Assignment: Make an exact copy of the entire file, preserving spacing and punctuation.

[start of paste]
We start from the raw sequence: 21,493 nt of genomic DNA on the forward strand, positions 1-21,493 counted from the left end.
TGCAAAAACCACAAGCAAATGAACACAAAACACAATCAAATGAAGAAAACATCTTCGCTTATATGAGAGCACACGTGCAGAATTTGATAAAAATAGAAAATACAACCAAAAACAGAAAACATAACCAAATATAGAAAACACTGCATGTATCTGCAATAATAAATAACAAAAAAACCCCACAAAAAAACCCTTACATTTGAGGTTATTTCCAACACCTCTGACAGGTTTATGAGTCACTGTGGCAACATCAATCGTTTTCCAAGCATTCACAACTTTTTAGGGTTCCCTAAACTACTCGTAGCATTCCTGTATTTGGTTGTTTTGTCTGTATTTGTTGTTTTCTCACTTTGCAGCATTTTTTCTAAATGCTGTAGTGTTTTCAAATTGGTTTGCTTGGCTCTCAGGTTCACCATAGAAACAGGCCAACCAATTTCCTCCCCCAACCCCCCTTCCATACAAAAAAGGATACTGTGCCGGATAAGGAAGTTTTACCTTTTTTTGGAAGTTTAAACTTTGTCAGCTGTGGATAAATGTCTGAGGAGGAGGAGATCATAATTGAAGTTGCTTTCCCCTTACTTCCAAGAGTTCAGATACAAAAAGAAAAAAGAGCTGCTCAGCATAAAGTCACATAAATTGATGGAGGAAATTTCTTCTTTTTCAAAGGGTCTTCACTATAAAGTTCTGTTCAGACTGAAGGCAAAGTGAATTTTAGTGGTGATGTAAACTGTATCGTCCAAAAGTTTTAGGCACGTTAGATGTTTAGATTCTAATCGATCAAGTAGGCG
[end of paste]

We start from the raw sequence: 21,493 nt of genomic DNA on the forward strand, positions 1-21,493 counted from the left end.
TGCAAAAACCACAAGCAAATGAACACAAAACACAATCAAATGAAGAAAACATCTTCGCTTATATGAGAGCACACGTGCAGAATTTGATAAAAATAGAAAATACAACCAAAAACAGAAAACATAACCAAATATAGAAAACACTGCATGTATCTGCAATAATAAATAACAAAAAAACCCCACAAAAAAACCCTTACATTTGAGGTTATTTCCAACACCTCTGACAGGTTTATGAGTCACTGTGGCAACATCAATCGTTTTCCAAGCATTCACAACTTTTTAGGGTTCCCTAAACTACTCGTAGCATTCCTGTATTTGGTTGTTTTGTCTGTATTTGTTGTTTTCTCACTTTGCAGCATTTTTTCTAAATGCTGTAGTGTTTTCAAATTGGTTTGCTTGGCTCTCAGGTTCACCATAGAAACAGGCCAACCAATTTCCTCCCCCAACCCCCCTTCCATACAAAAAAGGATACTGTGCCGGATAAGGAAGTTTTACCTTTTTTTGGAAGTTTAAACTTTGTCAGCTGTGGATAAATGTCTGAGGAGGAGGAGATCATAATTGAAGTTGCTTTCCCCTTACTTCCAAGAGTTCAGATACAAAAAGAAAAAAGAGCTGCTCAGCATAAAGTCACATAAATTGATGGAGGAAATTTCTTCTTTTTCAAAGGGTCTTCACTATAAAGTTCTGTTCAGACTGAAGGCAAAGTGAATTTTAGTGGTGATGTAAACTGTATCGTCCAAAAGTTTTAGGCACGTTAGATGTTTAGATTCTAATCGATCAAGTAGGCG